The Thurner group focuses on the role of misguided immune responses in cancer, inflammation, and infections. We bring clinical questions into our laboratory for which we have expertise.
Simplified scheme of the adaptive immune response.
We are searching for external triggers of B-cell lymphoma. These can be autoantigens that are very unusually postranslationally altered, such as the hyper-N-glycosylated SAM-domain of SAMD14
and neurabin I – two CNS proteins – as targets of B-cell receptors of primary CNS lymphoma. These unusual changes in proteins (atypical post-translationally modified isoforms) can lead to a
peripheral breach of tolerance and provoke a chronic immune response, in the context of which malignant transformation of B-cells can occur. Examples include primary CNS lymphoma, DLBCL
(hypophosphorylated Ars2 as antigen), or LRPAP1 in mantle cell lymphoma. Of interest, lymphoma cell lines keep the BCR-reactivity against these antigens despite decades in culture. Beside altered
self-proteins, antigens of infectious origin can also be involved, such as the dual stimulatoon by Moraxella catarrhalis RpoC via the Fab-fragment and MID/hag via the Fc-fragment of IgD+
Lymphocyte predominant cells in Hodgkin lymphoma (nodular lymphocyte predominant subtype). Interestingly this occurs in the context of a permissive HLA-DRB1-04 haplotype, and these LP-cells have
ultralong CDR3. For these projects we have been cooperating very good with the hematopathology group of Sylvia Hartmann and Martin-Leo Hansmann and with the department of microbiology of Sören
Becker and the department of virology of Sigrun Smola.
We are looking for reasons of poor responses to immunotherapies in cancer. Here, the focus is on effector cells (NK cells, cytotoxic T cells). We analyze these mechanisms in CD20 or CD38
mediated ADCC, bispecific antibodies (CD20/CD3 or CD19/CD3), with CAR-T cells, and in allogeneic SCT. We work closely with the group of Markus Hoth from Biophysics department, as well as with the
group of Frank Neumann from the Carreras Center. For clinical correlations, we collaborate with Marita Ziepert and Bettina Altman from IMISE Leipzig.
We are searching for new, specific target antigens for immunotherapies for difficult to-treat tumor types. In addition to hematological neoplasms, we also investigate solid tumors. After
identifying these antigens, we develop for specific antibody constructs and integrate them into immunotoxins or bi-specific antibodies. We produce bi-specific antibodies using the IgG4-based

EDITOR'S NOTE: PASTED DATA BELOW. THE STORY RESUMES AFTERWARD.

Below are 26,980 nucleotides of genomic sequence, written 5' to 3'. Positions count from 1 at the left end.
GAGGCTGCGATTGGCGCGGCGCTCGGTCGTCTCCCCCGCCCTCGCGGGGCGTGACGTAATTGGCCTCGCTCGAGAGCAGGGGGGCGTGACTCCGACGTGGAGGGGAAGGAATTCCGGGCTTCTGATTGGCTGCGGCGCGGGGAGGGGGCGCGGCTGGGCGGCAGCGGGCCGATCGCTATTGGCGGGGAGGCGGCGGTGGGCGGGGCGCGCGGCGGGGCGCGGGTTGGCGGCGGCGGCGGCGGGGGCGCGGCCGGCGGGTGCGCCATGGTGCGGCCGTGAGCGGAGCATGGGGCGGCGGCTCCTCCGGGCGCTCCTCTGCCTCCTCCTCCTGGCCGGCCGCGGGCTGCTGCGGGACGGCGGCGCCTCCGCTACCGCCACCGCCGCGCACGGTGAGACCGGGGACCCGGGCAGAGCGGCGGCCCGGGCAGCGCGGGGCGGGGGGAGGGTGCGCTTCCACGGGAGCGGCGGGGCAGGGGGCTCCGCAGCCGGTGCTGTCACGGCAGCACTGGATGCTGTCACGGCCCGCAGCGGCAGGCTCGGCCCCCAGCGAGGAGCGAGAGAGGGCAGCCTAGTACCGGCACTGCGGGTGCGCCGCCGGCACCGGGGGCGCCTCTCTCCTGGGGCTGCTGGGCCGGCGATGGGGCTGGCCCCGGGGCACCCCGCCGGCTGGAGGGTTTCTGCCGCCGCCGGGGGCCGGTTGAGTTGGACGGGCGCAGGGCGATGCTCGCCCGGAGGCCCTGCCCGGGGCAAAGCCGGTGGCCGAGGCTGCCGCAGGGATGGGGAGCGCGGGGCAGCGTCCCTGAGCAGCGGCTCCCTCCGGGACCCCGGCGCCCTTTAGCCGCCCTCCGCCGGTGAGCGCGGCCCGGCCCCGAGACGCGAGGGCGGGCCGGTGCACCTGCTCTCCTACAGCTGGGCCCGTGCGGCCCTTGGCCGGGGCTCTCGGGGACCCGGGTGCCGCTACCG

controlled Fab-Exchange method. We closely cooperate with the group of Moritz Bewarder in the Carreras Center and the AG Hoth of Biophysics in Homburg.
With our translational work, we also try to provide the basis for early clinical trials, especially for rare or neglected diseases in our view, such as Burkit lymphoma or primary
CD20-negative aggressive B-cell lymphomas (often associated with HIV or immunosuppression). We closely cooperate with the group of Frank Neumann of the Carreras Center and with the group of
Sigrun Smola of the department of virology.
We are interested in misguided immune responses that can result in excessive inflammatory reactions and the underlying mechanisms. This is of interest in the field of cell-therapy mediated
hyperinflammation (CRS, ICANS), as a rare phenomenon in hematology and oncology, or as a side effect of checkpoint-inhibitor therapy. We have described a class of autoantibodies that bind and
neutralize anti-inflammatory mediators in the blood, thus shifting the inflammation balance towards inflammation. The cause of these antibodies is often unusual changes in the respective
anti-inflammatory mediators (atypical post-translationally modified isoforms - note similarity to driver autoantigens in B-cell neoplasms), leading to immunogenicity. We work very closely with
the team of Christoph Kessel, as well as with rheumatologists, cardiologists, pulmonologists, gastroenterologists, infectious disease specialists, pediatricians, and even psychiatrists.
We are also interested in B-cell-mediated diseases or autoimmune diseases like TTP, inhibitor hemophilia, aplastic anemias, vasculitides, and other pathogenically related diseases, including
non-hematological/oncological areas. If you have a good idea for a collaboration, please feel free to contact us.
Prof. Dr. Lorenz Thurner
Onur Cetin, (mantle cell lymphoma LRPAP1, research on ineffectve lytic granules in the context of rituximab-mediated ADCC in the RICOVER-60 study)
Achilles Ntarallas, (HIV-associated lymphomas)
Vadim Lesan, (lymphoma, cell therapy)
Dr. Igor Kos (PCNSL and AITL and infections, inhibitor hemophilia, autoimmunity, GVHD)
Dr. rer nat. Klaus-Dieter Preuss (specialist for PTM, chemist, problem solver)